The History of Long and Brier Islands

Dance at Lloyd’s Tonight

by | Aug 20, 2021 | Brier Island, Freeport, legion, Long Island, Mail | 1 comment

I have done this blog as a tribute to Lloyd Blackford for all the entertainment he has provided to the people of Long & Brier Island. What would life of be like here on our Islands with out Lloyd’s theatre and dance hall. I am going to write about the dance hall and the history of it. I have included some of the songs that Lloyd would of played for the dances of the late 50’s and 60’s. I know Lloyd played a wide variety of music for all ages, these songs were sure to get the crowd up dancing. Just pick a song and continue reading.

My Special Angel

Young Love

Save The Last Dance For Me

The Old Lamplighter

I Want To Walk You Home

Crazy

When the Swallows Come Back to Capistrano

Lloyd Blackford 1930- 31 Years Old

Some History about Lloyd’s Dance Hall

Living on the islands isn’t the same as living in the city. When it comes to entertainment our entertainment came on a Saturday night, it was then we would go to the theatre and if you were old enough, later you would go to the dance.

Lloyd’s Theatre and Dance Hall

Before we get to the movie and dance, first we will look at a little history of how we came about having this entertainment center on our Islands. Bradford Lloyd Blackford (everyone called him Lloyd) was born on June 28, 1899 in Tiverton, Digby County. Lloyd’s father was the mail and passenger carrier for the Islands, so Lloyd worked with his father and eventually took over from his father carrying mail and passengers back and forth through the island.

 He also built a garage in Tiverton in 1920, a place to repair cars and boats. Lloyd being an entrepreneur decided to build a movie theater across from his home in Freeport. This was quite an under taking as the Great Depression had been going on for over seven years. Anyone that had any money left was not spending on entertainment places. He was thirty seven years old then.

The land that was across from his home had once been a store and a shipyard owned by the Haines, where they built vessels to travel all parts of the world.

 Lloyd started building in January 1936 and had it completed and opened in May 1936. His Theatre became very successful. His next venture was to build a modern dance hall adjacent to his theatre.  This was completed and opened on July 9, 1938.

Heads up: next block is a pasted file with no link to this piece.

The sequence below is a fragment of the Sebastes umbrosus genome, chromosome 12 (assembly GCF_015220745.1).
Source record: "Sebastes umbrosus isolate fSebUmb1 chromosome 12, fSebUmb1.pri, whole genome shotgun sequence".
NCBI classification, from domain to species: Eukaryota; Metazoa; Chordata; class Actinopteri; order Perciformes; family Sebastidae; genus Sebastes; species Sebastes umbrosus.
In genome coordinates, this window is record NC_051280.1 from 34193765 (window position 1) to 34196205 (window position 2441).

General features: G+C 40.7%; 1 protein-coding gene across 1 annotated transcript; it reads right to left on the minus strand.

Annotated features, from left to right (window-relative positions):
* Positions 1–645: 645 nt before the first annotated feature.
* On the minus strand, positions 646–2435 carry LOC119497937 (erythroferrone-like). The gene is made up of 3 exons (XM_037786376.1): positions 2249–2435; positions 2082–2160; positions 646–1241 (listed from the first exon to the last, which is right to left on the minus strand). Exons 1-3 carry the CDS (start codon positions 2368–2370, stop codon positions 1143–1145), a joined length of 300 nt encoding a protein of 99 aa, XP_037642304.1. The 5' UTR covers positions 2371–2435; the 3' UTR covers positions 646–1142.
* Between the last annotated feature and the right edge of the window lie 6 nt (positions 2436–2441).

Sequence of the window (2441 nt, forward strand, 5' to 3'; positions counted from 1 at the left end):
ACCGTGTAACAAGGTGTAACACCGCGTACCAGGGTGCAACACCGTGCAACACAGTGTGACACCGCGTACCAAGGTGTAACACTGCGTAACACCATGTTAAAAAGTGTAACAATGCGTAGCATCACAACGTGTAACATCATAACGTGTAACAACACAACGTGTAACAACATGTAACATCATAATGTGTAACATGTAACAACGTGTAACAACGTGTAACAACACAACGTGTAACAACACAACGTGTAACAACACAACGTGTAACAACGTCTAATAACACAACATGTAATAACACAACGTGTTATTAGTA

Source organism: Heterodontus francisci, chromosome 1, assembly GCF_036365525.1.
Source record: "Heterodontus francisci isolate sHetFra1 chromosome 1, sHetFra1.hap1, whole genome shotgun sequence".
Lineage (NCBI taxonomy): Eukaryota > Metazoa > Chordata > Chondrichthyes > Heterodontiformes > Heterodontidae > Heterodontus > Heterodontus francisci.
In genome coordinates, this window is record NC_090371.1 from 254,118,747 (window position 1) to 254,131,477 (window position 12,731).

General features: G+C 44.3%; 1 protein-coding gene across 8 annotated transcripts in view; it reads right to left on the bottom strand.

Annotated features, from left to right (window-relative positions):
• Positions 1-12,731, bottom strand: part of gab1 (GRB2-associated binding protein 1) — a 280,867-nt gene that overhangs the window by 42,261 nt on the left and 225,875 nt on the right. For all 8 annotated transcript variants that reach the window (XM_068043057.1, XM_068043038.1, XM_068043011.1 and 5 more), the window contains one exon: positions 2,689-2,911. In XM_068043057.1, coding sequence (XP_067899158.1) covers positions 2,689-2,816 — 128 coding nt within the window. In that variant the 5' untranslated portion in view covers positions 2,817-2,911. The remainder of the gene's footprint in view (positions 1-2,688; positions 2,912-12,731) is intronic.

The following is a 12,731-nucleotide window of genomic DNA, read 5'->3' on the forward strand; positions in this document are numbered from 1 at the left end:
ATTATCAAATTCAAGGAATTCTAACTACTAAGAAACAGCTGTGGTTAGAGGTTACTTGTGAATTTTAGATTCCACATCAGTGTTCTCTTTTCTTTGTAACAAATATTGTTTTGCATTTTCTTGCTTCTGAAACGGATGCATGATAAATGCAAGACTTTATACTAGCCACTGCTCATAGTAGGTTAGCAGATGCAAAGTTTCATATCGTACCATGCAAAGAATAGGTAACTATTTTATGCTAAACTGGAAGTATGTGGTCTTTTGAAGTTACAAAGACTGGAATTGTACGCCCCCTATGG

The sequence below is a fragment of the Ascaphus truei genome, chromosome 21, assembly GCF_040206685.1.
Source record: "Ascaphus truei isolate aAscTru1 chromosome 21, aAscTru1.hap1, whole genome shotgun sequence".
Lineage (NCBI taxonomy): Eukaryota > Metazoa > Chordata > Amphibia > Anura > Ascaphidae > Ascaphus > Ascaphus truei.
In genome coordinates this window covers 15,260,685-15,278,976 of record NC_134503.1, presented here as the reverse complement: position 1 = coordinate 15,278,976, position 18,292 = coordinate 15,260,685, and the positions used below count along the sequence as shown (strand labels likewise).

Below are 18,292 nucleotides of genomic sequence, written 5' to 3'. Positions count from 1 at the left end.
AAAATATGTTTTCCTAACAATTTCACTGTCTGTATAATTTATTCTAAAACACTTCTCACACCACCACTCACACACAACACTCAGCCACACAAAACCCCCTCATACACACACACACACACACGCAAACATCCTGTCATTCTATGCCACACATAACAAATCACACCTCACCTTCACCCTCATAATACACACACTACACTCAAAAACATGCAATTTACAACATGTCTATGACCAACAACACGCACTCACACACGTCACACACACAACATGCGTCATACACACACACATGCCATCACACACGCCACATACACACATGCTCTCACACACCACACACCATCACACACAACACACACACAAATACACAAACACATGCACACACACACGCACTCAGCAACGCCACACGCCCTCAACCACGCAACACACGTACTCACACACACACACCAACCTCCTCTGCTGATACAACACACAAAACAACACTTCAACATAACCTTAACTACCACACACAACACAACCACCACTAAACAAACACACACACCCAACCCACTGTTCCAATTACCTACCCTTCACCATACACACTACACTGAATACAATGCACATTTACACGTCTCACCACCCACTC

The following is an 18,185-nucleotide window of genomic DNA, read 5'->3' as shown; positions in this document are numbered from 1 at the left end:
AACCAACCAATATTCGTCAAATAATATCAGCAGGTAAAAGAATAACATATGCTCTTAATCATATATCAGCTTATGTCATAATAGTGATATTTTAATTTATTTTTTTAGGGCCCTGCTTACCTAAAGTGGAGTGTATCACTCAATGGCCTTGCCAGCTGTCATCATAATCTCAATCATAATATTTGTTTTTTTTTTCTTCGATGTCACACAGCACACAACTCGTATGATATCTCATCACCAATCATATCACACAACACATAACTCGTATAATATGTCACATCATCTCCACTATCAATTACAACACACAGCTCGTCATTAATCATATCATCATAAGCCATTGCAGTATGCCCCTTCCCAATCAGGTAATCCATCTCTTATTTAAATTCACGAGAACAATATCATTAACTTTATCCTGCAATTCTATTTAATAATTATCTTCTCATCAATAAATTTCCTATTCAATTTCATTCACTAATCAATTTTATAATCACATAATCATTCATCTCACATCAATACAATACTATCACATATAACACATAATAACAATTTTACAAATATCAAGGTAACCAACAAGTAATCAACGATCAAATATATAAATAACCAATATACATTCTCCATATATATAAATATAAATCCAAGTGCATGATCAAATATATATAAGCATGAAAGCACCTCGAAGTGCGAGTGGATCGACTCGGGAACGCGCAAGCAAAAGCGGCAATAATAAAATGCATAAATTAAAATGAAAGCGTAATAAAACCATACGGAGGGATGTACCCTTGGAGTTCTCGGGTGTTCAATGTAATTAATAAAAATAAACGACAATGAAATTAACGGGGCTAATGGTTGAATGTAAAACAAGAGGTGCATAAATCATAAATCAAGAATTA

This is a description of Lloyd’s dance hall as I remembered it. Even back when Lloyd first built the dance hall, it was considered one of the most modern in the province, as was reported in the newspapers of the time.

The inside walls were made of expensive lattice-work as was the ceiling and painted white. There were booths with seats with drop down tables on either side, windows at the far end with the door in the centre, where you could go out on the balcony. The entrance to the dance room was to the right and big round stove that burnt wood that heated the large room in the winter months. Lloyd on the far left playing music. I was told many years ago there was a stage in that area where the bands or the orchestra would play in the early days. Later this is where Lloyd played his music on a record player and still later on a tape recorder.

Lloyd’s Nuera Theatre & Dance Hall

Right from the opening night so long ago the Island folks enjoy dancing at Lloyd’s Hall. It was reported on July 9th opening night, Lloyd had an orchestra from Digby playing while dozens of couples filled the floors. Then the following week July 16th a shower or reception for the newly wedded couple Mr. and Mrs. Theodore Teed. There has been a lot of receptions, birthday parties and dances held in this hall. I even had my reception with my first marriage at this hall in June 1966. The hall I remember was full. There was even two tap dancers, dancing, Carl Sullivan and Eldon Stanton. Every kind of dancing at Lloyd’s.

 The hall was open every Saturday night Summer through Winter. I am not sure when Lloyd started using records for the audiences but when I started attending the dances near the end of the 50’s, Lloyd was using a reel-to-reel tape record player along with records. I know he had an extensive collection of records (mostly 45’s), a little of all types of music (some for the older generation some for the younger generation). He collected the songs as soon as they were released, probably from the radio he would record these new releases.

If you went up to Lloyd and ask him to play a certain new song, he would look it up in one of his scribblers, to which tape and at what location on the tape, and have it ready for the next song. He would play his record player while getting the song ready.